At Highland Park, Michigan - Highland Park, Michigan, has extended its program under the leadership of H. G. Myron, who has been serving as recreation executive about two years. Last summer eleven playgrounds were operated. Eight school buildings were used during the past winter as community centers, as were two other buildings. The budget for the year beginning July 1, 1936, amounts to $27,000, half of which is appropriated by the city and half by the Board of Education. In addition, about $38,000 is being

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STILL TOPS!

"JUNGLEGYM" Climbing Structures ten years after introduction and now in use in thousands of schools-hold first place among play devices because of their safety, economy, all year round utility and popularity with children. Accommodate greatest number of children in limited play space. No danger from moving or swinging parts. Nothing to wear out. Furnished in variety of sizes. J. E. Porter Corporation offices in principal cities. Ask for new Booklet RE 1.

J. E. PORTER CORP.

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PROFESSIONAL MAN in New York City, after an unusually hard week with long hours of exacting detail, returning home had placed in his hands the following program of a concert arranged and presented for his exclusive benefit, with him as the entire audience. The program itself was the work of the eight year old violinist.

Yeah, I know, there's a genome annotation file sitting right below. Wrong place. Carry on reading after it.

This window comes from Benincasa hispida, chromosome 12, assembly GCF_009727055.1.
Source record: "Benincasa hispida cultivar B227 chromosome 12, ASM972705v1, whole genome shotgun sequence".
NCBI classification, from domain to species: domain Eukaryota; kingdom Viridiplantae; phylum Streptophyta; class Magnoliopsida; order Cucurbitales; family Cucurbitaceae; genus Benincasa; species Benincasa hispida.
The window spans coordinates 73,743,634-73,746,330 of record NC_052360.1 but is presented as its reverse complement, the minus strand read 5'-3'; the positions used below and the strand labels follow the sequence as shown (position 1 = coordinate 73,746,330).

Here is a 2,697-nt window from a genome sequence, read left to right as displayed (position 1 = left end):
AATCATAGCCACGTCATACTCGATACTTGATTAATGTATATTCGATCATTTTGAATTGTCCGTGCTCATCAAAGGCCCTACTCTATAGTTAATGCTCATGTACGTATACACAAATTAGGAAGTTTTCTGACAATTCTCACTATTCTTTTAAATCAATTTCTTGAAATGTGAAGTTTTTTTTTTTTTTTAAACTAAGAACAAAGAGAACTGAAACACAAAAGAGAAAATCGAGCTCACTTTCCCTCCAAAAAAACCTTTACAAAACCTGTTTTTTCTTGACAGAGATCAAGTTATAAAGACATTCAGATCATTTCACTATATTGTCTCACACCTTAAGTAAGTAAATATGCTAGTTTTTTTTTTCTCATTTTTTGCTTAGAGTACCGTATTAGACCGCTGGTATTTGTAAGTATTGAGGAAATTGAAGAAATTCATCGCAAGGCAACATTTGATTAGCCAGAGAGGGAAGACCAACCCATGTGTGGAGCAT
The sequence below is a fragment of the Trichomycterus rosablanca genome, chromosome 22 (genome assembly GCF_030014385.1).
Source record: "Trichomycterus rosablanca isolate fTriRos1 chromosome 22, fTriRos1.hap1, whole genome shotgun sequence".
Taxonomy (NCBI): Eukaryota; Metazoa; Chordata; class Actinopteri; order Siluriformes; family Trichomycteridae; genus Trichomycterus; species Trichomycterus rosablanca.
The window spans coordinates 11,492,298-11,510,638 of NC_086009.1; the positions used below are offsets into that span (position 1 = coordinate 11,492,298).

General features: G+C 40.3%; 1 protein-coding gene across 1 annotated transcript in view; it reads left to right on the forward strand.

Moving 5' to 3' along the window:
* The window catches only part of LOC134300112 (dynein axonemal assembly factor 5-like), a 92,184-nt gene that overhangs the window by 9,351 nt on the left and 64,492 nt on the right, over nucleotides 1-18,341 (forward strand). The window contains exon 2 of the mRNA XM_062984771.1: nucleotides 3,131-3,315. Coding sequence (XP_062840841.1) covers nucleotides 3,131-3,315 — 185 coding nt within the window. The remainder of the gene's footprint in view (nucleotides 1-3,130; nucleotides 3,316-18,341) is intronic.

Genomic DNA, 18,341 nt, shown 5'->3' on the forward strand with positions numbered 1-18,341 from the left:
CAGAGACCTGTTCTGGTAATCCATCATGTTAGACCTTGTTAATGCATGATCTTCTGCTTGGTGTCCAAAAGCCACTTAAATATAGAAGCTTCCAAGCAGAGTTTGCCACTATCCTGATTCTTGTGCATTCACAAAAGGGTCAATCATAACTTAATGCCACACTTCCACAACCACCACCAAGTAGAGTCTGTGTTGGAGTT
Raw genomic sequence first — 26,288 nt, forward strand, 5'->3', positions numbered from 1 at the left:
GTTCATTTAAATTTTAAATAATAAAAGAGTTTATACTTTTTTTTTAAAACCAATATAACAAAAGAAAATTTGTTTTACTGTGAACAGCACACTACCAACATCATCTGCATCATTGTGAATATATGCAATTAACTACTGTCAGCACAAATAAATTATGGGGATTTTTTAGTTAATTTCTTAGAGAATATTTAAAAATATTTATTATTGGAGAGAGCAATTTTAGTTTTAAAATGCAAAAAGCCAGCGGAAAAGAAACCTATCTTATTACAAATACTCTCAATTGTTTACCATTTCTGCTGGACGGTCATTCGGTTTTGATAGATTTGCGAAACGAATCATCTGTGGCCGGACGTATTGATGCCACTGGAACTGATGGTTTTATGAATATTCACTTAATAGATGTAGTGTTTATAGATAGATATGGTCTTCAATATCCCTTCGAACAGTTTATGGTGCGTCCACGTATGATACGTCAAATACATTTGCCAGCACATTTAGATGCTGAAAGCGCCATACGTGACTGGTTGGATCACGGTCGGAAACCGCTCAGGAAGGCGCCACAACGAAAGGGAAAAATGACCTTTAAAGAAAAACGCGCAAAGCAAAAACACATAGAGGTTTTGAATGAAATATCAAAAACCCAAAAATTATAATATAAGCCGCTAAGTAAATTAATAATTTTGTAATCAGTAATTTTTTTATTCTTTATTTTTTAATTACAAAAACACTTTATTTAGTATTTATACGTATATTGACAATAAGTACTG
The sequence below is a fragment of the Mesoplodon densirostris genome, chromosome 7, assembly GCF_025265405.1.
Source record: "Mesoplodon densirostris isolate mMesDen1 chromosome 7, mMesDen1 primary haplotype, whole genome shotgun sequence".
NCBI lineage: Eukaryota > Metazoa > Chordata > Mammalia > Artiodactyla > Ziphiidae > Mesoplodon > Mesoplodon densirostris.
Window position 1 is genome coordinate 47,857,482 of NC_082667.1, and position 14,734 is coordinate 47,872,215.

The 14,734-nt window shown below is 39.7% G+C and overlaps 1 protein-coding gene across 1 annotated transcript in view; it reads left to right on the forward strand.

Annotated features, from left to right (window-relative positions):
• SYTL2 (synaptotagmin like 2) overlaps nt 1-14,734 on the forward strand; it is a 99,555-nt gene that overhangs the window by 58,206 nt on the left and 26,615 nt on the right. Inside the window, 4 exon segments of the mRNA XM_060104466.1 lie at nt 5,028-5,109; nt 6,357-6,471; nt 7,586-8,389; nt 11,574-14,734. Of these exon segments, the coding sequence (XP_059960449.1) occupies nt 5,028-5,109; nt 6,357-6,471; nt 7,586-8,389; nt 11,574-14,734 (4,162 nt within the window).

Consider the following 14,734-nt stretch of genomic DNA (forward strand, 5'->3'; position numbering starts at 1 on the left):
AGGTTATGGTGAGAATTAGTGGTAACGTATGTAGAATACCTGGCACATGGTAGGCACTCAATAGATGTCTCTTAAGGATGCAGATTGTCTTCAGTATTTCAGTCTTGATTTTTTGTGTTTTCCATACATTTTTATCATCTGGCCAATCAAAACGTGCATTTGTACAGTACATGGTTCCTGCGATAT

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to August 14th, with variations to be offered in the course in successive summers over a four year period. In the first year of the course study will be made of birds, ponds and streams, and in nature guidance and in practical and field nature experience. Dr. William G. Vinal will be director of the school.

A Course in Folk Festival Production and Folk Dancing - The American Institute of Normal Methods announces a special course in folk festival production and folk dancing for supervisors of physical education and recreation workers to be held at Eastern School, Lasell Junior College, Auburndale, Massachusetts, July 7-28. The course will be directed by Stella Marek Cushing, well known interpreter of Slavonic lands and an authority on folk festival production. The course will be offered daily for three weeks from 4:15 to 6:00 P. M., one session being devoted to production details, the other to actual participation in folk dances. Further information may be secured from Charles E. Griffith, business manager and secretary, 39 Division Street, Newark, New Jersey.